What is the first thing you think of when the calendar turns to October? If you said Halloween, then we’re thinking alike. But we’re taking it one step (or two) further. October to us means it’s time to talk about Medicare supplement, vision, and dental insurance.

How’d we get there?

Halloween means you’ll be seeing lots of costumes and eating even more candy. See where we’re going with this—vision and dental. Medicare fills in the gaps. A bit of a stretch, yes, but everyone needs a good pneumonic device, right?

So what is it? Who needs it? Why bother?

Medicare supplement insurance is wise for consumers because it helps cover health care costs not typically covered by normal plans. It fills in any gaps ensuring policyholders have financial assistance even when bizarre or uncommon occurrences take place. (Note: Medicare supplement does not cover all accidents. Exceptions do apply.) Medicare supplement—also known as Medigap—does not cover long-term care (we’ll talk about that in November), vision, or dental. Hence, those will be touched on this month as well. But it does cover a lot of what Medicare does not, such as co-payments, co-insurance, and deductibles.

There’s no getting around it: we all age.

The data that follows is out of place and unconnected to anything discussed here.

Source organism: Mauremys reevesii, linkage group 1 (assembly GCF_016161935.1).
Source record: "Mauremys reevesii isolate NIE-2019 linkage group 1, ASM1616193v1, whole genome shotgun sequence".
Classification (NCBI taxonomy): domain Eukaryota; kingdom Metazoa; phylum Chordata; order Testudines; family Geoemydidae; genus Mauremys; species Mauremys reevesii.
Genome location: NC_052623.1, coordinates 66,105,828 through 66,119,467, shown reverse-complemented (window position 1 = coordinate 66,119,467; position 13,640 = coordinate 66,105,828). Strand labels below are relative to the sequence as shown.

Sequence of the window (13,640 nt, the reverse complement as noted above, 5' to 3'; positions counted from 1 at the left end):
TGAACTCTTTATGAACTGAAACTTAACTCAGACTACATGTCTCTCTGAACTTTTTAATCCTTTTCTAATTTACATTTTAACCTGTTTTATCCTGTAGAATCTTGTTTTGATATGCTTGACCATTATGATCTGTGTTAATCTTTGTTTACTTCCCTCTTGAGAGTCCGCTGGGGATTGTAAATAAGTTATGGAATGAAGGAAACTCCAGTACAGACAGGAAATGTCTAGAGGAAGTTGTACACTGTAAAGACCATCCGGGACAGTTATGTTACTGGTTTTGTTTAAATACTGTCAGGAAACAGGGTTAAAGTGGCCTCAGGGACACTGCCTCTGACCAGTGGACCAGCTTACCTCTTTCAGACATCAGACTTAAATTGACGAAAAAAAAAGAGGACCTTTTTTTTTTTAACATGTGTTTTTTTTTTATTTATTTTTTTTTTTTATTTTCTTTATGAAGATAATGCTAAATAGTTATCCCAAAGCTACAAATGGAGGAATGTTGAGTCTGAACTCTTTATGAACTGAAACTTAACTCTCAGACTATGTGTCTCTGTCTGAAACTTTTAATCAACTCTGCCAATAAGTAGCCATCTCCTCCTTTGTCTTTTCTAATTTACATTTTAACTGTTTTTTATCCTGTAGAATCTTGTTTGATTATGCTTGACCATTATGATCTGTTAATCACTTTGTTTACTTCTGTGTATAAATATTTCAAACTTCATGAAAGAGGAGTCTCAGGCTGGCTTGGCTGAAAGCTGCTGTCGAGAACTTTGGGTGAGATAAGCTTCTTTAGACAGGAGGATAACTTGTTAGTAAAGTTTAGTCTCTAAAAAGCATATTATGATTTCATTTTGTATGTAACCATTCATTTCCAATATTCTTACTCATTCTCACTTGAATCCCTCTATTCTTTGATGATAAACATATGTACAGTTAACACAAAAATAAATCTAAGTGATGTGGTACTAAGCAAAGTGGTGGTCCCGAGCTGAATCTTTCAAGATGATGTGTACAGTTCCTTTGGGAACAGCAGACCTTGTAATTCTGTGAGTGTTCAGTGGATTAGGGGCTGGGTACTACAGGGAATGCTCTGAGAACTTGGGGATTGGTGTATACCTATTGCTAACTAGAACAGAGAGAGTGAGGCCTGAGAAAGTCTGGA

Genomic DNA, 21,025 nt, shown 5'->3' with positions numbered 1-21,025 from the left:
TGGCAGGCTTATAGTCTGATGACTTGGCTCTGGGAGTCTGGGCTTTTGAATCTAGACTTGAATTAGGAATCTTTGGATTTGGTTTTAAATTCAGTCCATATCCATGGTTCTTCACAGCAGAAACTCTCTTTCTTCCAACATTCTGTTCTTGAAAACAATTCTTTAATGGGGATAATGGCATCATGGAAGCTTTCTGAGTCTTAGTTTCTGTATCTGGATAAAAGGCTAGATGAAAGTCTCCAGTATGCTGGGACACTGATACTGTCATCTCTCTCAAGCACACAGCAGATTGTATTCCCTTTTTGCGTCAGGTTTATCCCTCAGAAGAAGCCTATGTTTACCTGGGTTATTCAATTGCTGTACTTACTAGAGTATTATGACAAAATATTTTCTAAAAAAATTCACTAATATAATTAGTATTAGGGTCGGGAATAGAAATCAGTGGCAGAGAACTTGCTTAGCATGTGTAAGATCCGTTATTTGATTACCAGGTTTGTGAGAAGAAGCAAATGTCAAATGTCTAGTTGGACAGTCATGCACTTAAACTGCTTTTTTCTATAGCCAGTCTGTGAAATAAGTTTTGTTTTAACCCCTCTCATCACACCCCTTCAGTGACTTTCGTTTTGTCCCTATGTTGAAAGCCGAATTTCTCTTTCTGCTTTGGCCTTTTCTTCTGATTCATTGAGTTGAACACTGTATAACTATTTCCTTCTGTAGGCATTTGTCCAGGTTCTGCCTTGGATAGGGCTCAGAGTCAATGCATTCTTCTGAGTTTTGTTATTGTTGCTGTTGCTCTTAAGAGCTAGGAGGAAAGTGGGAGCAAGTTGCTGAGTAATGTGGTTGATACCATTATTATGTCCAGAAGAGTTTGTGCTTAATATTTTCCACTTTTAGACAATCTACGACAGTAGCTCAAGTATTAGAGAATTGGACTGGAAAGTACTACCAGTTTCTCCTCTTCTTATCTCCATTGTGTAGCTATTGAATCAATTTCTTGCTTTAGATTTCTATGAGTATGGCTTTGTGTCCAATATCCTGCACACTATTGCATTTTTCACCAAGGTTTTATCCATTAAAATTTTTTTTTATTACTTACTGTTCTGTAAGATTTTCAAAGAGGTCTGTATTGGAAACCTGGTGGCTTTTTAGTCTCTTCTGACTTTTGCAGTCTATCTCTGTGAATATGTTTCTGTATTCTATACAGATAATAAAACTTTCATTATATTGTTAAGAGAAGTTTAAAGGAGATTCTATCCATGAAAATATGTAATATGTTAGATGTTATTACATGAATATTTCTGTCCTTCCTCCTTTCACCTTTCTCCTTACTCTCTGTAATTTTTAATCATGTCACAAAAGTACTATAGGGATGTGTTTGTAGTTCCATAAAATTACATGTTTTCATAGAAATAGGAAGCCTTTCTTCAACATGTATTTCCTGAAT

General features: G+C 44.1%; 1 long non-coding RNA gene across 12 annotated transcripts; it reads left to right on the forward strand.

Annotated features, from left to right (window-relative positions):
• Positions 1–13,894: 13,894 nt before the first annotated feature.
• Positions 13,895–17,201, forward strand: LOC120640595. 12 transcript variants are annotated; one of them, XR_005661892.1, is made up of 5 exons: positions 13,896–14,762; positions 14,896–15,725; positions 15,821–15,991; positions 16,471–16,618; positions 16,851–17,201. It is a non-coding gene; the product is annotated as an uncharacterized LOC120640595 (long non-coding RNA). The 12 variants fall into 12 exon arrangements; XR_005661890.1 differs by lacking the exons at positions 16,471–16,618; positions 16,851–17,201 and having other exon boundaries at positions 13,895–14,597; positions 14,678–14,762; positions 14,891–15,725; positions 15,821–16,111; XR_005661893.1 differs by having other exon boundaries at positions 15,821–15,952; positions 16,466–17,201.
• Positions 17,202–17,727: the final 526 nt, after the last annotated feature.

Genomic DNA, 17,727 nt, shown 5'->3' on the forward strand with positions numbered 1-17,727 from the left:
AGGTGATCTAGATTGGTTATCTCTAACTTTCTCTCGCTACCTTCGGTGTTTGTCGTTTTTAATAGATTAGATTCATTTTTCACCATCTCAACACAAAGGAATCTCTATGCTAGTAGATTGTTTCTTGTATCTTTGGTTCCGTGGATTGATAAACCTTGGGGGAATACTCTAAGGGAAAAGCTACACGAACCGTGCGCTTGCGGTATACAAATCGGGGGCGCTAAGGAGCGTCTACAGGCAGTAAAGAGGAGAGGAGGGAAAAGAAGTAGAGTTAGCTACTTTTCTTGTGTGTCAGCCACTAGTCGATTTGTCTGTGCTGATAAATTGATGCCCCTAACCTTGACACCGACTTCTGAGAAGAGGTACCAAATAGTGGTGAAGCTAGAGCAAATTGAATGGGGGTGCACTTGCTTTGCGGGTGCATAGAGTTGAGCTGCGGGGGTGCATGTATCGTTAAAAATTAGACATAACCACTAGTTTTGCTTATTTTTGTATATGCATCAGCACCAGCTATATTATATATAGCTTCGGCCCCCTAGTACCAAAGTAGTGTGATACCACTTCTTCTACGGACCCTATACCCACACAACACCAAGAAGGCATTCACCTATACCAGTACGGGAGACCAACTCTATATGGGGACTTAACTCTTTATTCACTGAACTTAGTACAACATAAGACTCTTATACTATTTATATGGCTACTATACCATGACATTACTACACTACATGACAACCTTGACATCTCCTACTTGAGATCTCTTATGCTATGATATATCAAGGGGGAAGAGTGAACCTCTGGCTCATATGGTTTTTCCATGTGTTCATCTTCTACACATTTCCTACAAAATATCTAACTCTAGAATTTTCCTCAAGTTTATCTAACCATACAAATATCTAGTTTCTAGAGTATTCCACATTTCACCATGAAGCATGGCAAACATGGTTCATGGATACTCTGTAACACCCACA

As we get older, our bodies begin to break down, forcing us to spend more time at the doctor’s office. If you have Medicare and Medicare Supplement, you’re pretty well covered. But just like the rest of the body, our vision starts to decrease and it becomes increasingly difficult to take care of our teeth. Vision insurance covers yearly exams, corrective lenses and contributes toward LASIK eye surgery. Dental insurance pays a portion of exams and dental work. Without it, cavity fillings can hurt more than your teeth—they’ll chip away at your client’s wallet too.

Vision insurance to help your clients see all those cute costumes better; Dental insurance for when too much candy leads to a cavity; Medicare supplement for the co-payment of the doctor visit they had due to a DIY costume accident, belly-ache,  scare panic attack, or whatever else it may be.